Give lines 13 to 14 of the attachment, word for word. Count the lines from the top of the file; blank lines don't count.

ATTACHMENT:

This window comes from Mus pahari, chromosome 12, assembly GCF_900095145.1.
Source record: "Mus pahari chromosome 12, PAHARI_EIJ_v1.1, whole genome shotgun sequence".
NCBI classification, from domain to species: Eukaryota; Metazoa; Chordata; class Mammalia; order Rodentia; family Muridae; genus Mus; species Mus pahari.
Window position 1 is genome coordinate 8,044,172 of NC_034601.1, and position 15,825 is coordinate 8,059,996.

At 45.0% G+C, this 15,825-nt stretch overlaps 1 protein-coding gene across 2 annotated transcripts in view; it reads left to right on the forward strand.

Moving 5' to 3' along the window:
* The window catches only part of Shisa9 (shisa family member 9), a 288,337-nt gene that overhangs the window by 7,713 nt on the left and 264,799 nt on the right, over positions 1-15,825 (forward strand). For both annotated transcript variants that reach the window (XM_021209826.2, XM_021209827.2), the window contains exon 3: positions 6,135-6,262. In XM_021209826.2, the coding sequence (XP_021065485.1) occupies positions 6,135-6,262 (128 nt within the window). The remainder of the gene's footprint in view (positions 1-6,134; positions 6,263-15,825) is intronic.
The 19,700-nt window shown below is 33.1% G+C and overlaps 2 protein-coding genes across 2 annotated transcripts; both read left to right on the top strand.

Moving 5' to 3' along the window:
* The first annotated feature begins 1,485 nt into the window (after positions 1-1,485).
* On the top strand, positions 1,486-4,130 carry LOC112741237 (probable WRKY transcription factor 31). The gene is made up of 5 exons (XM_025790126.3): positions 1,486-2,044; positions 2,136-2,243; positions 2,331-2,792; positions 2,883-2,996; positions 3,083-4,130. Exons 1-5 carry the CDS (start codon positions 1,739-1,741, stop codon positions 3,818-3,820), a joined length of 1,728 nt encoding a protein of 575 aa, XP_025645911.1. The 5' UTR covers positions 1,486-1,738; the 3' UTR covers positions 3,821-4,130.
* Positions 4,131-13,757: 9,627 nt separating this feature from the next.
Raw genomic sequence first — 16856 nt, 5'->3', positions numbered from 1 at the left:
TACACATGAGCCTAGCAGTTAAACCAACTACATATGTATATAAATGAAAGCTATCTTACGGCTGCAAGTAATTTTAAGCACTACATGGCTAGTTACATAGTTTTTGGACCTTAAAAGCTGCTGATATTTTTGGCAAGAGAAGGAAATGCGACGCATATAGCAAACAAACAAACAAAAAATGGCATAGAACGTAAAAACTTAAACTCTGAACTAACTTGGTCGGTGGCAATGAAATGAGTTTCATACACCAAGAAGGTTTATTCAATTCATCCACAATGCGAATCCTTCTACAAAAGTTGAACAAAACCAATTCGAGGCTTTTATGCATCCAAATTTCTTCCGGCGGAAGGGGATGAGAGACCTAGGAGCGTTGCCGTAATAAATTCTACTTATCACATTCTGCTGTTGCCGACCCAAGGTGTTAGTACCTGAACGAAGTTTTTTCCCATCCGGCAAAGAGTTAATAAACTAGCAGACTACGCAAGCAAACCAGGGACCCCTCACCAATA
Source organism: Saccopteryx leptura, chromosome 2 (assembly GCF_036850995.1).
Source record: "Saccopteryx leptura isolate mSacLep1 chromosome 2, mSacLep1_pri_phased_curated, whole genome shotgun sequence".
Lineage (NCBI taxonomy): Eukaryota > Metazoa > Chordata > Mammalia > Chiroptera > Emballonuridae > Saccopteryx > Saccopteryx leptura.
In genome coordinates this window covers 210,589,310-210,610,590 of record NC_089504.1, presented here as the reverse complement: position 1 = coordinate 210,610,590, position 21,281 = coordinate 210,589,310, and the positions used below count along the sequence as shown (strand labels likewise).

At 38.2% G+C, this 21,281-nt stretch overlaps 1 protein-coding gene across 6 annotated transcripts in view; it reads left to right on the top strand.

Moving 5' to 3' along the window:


Raw genomic sequence first — 16856 nt, 5'->3', positions numbered from 1 at the left:
TACACATGAGCCTAGCAGTTAAACCAACTACATATGTATATAAATGAAAGCTATCTTACGGCTGCAAGTAATTTTAAGCACTACATGGCTAGTTACATAGTTTTTGGACCTTAAAAGCTGCTGATATTTTTGGCAAGAGAAGGAAATGCGACGCATATAGCAAACAAACAAACAAAAAATGGCATAGAACGTAAAAACTTAAACTCTGAACTAACTTGGTCGGTGGCAATGAAATGAGTTTCATACACCAAGAAGGTTTATTCAATTCATCCACAATGCGAATCCTTCTACAAAAGTTGAACAAAACCAATTCGAGGCTTTTATGCATCCAAATTTCTTCCGGCGGAAGGGGATGAGAGACCTAGGAGCGTTGCCGTAATAAATTCTACTTATCACATTCTGCTGTTGCCGACCCAAGGTGTTAGTACCTGAACGAAGTTTTTTCCCATCCGGCAAAGAGTTAATAAACTAGCAGACTACGCAAGCAAACCAGGGACCCCTCACCAATA